Yesterday we heard that authorities in Sichuan were offering hush money to parents who lost children in the May earthquake. The story has been circulating widely, and more details about the government’s attempts to placate parents have come to the fore. Not only are officials apparently going door to door offering pay outs of around 60,000 RMB, they’re sweetening the deal by adding more incentives to keep up the harmonious front. The list includes pensions, free life insurance and relaxing the one child policy to allow parents of children disabled by collapsing schools to have another baby.
While some bereaved couples vocally resent what they perceive as an attempt to buy their silence, the perks of accepting the government package are obvious, and tempting. Liu Qiang, whose 13-year-old daughter was killed in the quake, explains the tension many families feel between addressing the wrongs of the past and moving on towards the future.
“We were rounded up and ordered to sign the contract if we wanted to collect the government’s gift of free life insurance,” Liu explained. “They also said we would get £5,000 in cash as compensation for our dead children.” Some parents were already signing their forms.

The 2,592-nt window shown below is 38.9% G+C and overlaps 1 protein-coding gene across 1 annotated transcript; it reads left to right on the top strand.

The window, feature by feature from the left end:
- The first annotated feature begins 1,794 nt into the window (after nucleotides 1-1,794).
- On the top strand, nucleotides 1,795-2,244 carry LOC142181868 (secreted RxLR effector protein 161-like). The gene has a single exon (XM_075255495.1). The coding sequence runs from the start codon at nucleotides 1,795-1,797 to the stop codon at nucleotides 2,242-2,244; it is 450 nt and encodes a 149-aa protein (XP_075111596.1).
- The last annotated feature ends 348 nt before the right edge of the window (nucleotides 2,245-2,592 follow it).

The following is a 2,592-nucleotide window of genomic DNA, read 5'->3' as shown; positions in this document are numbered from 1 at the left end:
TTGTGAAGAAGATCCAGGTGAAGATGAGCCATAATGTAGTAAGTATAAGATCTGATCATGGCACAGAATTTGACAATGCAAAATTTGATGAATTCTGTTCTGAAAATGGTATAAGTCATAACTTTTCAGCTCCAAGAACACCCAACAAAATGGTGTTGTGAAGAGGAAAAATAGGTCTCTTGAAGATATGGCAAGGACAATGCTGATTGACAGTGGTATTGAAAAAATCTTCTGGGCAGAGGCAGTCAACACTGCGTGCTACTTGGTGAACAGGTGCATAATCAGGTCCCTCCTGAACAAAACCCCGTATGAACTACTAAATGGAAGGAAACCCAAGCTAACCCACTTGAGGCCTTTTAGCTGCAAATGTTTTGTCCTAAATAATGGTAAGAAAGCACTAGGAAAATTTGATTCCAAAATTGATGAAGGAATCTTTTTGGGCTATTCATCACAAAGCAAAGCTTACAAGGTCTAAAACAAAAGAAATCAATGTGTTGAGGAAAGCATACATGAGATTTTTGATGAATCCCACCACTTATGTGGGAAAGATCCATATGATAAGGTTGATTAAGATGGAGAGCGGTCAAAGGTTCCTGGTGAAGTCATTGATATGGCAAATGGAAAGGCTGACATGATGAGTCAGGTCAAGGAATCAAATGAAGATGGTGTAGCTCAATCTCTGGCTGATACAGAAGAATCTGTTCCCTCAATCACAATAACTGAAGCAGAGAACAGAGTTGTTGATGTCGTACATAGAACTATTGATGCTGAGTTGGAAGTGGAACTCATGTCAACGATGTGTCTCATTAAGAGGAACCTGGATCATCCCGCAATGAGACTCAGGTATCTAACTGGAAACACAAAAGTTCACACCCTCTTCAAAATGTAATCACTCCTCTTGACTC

“How do we even know if it is real life insurance?” he said. “If we accept the cash, my wife and I want to use it to take the local government to court over the death of our daughter, but we’re afraid it is not enough to cover the legal fees.
“If we don’t sign the contract, we are afraid we will be left with no children and no money to look after us when we grow old.
“We’re thinking about having another child to safeguard our future. Eventually that child will also have to go to school and we’re afraid if we don’t cooperate with the government now they will cause problems for the child later on.”
Liu’s voice strained as he mentioned the possibility of having a new child so soon after his daughter died. He added quietly that his wife was already 34 and they had little time to decide.
“They’re trying to buy our silence,” he said, his voice cracking. “All the people in our village are poor, but how can the money they are offering make up for the losses we have suffered?”
While emotions might be conflicted, the ramifications of making the wrong choice are perfectly clear. Parents in many areas were asked to give contact information and informed that phone lines might be tapped, and some reported that extra police had been deployed in the area to “watch” wayward individuals thinking of pressing charges. The blow of losing a child is a brutal one, but it may be minor compared to the hardships that lay ahead for those who refuse to cooperate.
Photo from Photograffiti Shanghai